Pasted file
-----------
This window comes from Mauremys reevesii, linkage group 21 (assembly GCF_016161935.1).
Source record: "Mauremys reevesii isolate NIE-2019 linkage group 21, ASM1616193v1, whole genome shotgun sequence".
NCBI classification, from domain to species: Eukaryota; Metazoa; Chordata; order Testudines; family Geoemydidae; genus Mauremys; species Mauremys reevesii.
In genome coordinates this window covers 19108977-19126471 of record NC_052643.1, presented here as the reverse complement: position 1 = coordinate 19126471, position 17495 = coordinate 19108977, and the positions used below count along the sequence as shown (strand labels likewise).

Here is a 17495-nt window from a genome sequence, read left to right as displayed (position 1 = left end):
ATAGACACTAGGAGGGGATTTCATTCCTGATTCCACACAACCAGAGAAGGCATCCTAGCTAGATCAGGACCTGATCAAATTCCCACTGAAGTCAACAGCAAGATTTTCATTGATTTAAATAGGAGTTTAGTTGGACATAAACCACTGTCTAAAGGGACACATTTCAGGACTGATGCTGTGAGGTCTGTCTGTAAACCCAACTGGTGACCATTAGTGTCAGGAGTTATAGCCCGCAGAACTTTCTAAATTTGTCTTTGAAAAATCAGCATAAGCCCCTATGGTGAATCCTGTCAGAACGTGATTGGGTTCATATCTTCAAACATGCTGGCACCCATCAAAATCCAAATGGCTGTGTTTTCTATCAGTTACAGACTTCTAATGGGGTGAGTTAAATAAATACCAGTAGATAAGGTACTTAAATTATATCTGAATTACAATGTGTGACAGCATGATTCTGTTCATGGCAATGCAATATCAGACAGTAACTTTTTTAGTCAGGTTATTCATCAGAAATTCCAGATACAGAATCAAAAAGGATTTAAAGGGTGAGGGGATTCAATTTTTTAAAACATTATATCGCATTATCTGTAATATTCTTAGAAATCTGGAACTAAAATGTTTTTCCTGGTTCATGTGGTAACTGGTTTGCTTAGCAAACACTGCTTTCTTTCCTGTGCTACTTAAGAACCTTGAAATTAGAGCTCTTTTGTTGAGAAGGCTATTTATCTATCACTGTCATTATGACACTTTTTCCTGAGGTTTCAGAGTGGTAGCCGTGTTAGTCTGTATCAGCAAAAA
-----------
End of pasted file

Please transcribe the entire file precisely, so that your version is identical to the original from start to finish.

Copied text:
This window comes from Mauremys reevesii, linkage group 21 (assembly GCF_016161935.1).
Source record: "Mauremys reevesii isolate NIE-2019 linkage group 21, ASM1616193v1, whole genome shotgun sequence".
NCBI classification, from domain to species: Eukaryota; Metazoa; Chordata; order Testudines; family Geoemydidae; genus Mauremys; species Mauremys reevesii.
In genome coordinates this window covers 19108977-19126471 of record NC_052643.1, presented here as the reverse complement: position 1 = coordinate 19126471, position 17495 = coordinate 19108977, and the positions used below count along the sequence as shown (strand labels likewise).

Here is a 17495-nt window from a genome sequence, read left to right as displayed (position 1 = left end):
ATAGACACTAGGAGGGGATTTCATTCCTGATTCCACACAACCAGAGAAGGCATCCTAGCTAGATCAGGACCTGATCAAATTCCCACTGAAGTCAACAGCAAGATTTTCATTGATTTAAATAGGAGTTTAGTTGGACATAAACCACTGTCTAAAGGGACACATTTCAGGACTGATGCTGTGAGGTCTGTCTGTAAACCCAACTGGTGACCATTAGTGTCAGGAGTTATAGCCCGCAGAACTTTCTAAATTTGTCTTTGAAAAATCAGCATAAGCCCCTATGGTGAATCCTGTCAGAACGTGATTGGGTTCATATCTTCAAACATGCTGGCACCCATCAAAATCCAAATGGCTGTGTTTTCTATCAGTTACAGACTTCTAATGGGGTGAGTTAAATAAATACCAGTAGATAAGGTACTTAAATTATATCTGAATTACAATGTGTGACAGCATGATTCTGTTCATGGCAATGCAATATCAGACAGTAACTTTTTTAGTCAGGTTATTCATCAGAAATTCCAGATACAGAATCAAAAAGGATTTAAAGGGTGAGGGGATTCAATTTTTTAAAACATTATATCGCATTATCTGTAATATTCTTAGAAATCTGGAACTAAAATGTTTTTCCTGGTTCATGTGGTAACTGGTTTGCTTAGCAAACACTGCTTTCTTTCCTGTGCTACTTAAGAACCTTGAAATTAGAGCTCTTTTGTTGAGAAGGCTATTTATCTATCACTGTCATTATGACACTTTTTCCTGAGGTTTCAGAGTGGTAGCCGTGTTAGTCTGTATCAGCAAAAA